New ribosome-inactivating proteins and other proteins with protein synthesis – inhibiting activities

Jack Ho Wong , Hui Bao , Tzi Bun Ng , Helen Hei Ling Chan , Charlene Cheuk Wing Ng , Gene Chi Wai Man , Hexiang Wang , Suzhen Guan , Shuang Zhao , Evandro Fei Fang , Krzysztof Rolka , Qin Liu , Chunman Li , Ou Sha , Lixin Xia

Abstract

Ribosome-inactivating proteins (RIPs) consist of three varieties. Type 1 RIPs are single-chained and approximately 30-kDa in molecular weight. Type 2 RIPs are double-chained and composed of a type 1 RIP chain and a lectin chain. Type III RIPs, such as maize b-32 barley and JIP60 which are produced as single-domain proenzymes, possess an N-terminal domain corresponding to the A domain of RIPs and fused to a C-terminal domain. In addition to the aforementioned three types of RIPs originating from flowering plants, there are recently discovered proteins and peptides with ribosome-inactivating and protein synthesis inhibitory activities but which are endowed with characteristics such as molecular weights distinctive from those of the regular RIPs. These new/unusual RIPs discussed in the present review encompass metazoan RIPs from Anopheles and Culex mosquitos, antimicro- bial peptides derived from RIP of the pokeweed Phytolacca dioica, maize RIP (a type III RIP derived from a precursor form), RIPs from the garden pea and the kelp. In addition, RIPs with a molecular weight smaller than those of regular type 1 RIPs are produced by plants in the Cucurbitaceae family including the bitter gourd, bottle gourd, sponge gourd, ridge gourd, wax gourd, hairy gourd, pumpkin, and Chinese cucumber. A small type II RIP from camphor tree (Cinnamomum camphora) seeds and a snake gourd type II RIP with its catalytic chain cleaved into two have been reported. RIPs produced from mushrooms including the golden needle mushroom, king tuber mushroom, straw mushroom, and puffball mushroom are also discussed in addition to a type II RIP from the mushroom Polyporus umbellatus. Bacterial (Spiroplasma) RIPs associated with the fruitfly, Shiga toxin, and Streptomyces coelicolor RIP are also dealt with. The aforementioned proteins display a diversity of molecular weights, amino acid sequences, and mechanisms of action. Some of them are endowed with exploitable antipathogenic activities.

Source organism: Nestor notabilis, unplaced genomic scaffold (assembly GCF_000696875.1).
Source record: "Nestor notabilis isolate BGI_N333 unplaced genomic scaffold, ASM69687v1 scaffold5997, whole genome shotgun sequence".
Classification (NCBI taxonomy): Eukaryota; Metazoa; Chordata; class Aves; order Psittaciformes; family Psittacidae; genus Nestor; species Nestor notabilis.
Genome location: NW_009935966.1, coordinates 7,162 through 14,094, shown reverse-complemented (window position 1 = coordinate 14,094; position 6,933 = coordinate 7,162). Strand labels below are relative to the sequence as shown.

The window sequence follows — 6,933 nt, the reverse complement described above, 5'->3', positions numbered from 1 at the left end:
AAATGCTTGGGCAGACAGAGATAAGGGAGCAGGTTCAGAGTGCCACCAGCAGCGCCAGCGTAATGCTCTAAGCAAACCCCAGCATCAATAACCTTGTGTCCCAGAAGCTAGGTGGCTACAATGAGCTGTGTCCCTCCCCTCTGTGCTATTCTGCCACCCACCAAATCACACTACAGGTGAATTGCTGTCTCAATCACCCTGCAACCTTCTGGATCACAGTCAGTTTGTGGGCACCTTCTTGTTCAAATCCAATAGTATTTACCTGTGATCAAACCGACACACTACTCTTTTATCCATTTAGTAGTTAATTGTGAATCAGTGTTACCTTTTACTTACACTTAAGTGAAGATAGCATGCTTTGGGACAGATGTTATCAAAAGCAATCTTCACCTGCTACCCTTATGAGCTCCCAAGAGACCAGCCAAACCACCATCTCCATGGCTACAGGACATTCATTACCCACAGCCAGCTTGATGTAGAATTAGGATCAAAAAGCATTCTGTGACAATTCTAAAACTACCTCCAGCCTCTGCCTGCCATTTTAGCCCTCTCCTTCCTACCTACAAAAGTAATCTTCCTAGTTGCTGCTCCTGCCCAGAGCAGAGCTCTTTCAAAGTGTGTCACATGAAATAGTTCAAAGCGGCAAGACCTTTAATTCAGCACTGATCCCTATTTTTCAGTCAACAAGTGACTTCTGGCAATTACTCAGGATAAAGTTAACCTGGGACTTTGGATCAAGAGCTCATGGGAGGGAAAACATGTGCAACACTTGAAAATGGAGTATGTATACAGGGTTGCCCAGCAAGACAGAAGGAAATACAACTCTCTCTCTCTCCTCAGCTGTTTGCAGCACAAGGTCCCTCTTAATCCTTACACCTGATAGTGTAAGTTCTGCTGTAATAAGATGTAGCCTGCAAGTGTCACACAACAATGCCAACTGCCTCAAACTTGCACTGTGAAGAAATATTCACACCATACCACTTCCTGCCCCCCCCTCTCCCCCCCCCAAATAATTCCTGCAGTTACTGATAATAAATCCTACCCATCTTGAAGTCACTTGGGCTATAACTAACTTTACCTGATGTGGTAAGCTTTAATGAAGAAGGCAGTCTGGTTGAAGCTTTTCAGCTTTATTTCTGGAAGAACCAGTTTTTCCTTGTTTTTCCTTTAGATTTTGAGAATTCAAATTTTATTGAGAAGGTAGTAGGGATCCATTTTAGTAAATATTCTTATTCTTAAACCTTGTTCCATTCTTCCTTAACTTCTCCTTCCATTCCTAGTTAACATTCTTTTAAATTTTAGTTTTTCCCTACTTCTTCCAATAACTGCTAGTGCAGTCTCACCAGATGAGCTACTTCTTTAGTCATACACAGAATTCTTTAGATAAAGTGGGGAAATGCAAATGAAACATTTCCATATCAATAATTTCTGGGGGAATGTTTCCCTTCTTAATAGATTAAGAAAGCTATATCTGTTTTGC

Publication typeIn press (online first, early view)
Author Jack Ho Wong
Jack Ho Wong,,
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, Hui Bao
Hui Bao,,
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, Tzi Bun Ng
Tzi Bun Ng,,
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, Helen Hei Ling Chan
Helen Hei Ling Chan,,
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, Charlene Cheuk Wing Ng
Charlene Cheuk Wing Ng,,
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, Gene Chi Wai Man
Gene Chi Wai Man,,
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, Hexiang Wang
Hexiang Wang,,
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, Suzhen Guan
Suzhen Guan,,
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, Shuang Zhao
Shuang Zhao,,
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, Evandro Fei Fang
Evandro Fei Fang,,
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et al.`
Journal seriesApplied Microbiology and Biotechnology, ISSN 0175-7598, e-ISSN 1432-0614, (N/A 100 pkt)
Issue year2020
Noonline first
Pages1-16
Publication size in sheets0.75
Keywords in PolishBiałka aktywujące rybosomy, rybotoksyny, roślinne, glony, algi, grzyby, bakteryjne, grzybowe
Keywords in EnglishRibosome-inactivating proteins, ribotoxins, plant, algal, mushroom, bacterial, fungal
ASJC Classification2700 General Medicine; 1305 Biotechnology; 2402 Applied Microbiology and Biotechnology
Abstract in PolishW pracy przedstawiono charakterystykę białek aktywujących rybosomy.
DOIDOI:10.1007/s00253-020-10457-7
URL https://doi.org/10.1007/s00253-020-10457-7
Languageen angielski
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Wong_Ho-Jack_New_ribosome_inactivating_protein_2020.pdf 525,79 KB
Score (nominal)100
Score sourcejournalList
ScoreMinisterial score = 100.0, 29-05-2020, ArticleFromJournal
Publication indicators WoS Citations = 0.000; Scopus SNIP (Source Normalised Impact per Paper): 2018 = 1.236; WoS Impact Factor: 2018 = 3.670 (2) - 2018=3.889 (5)
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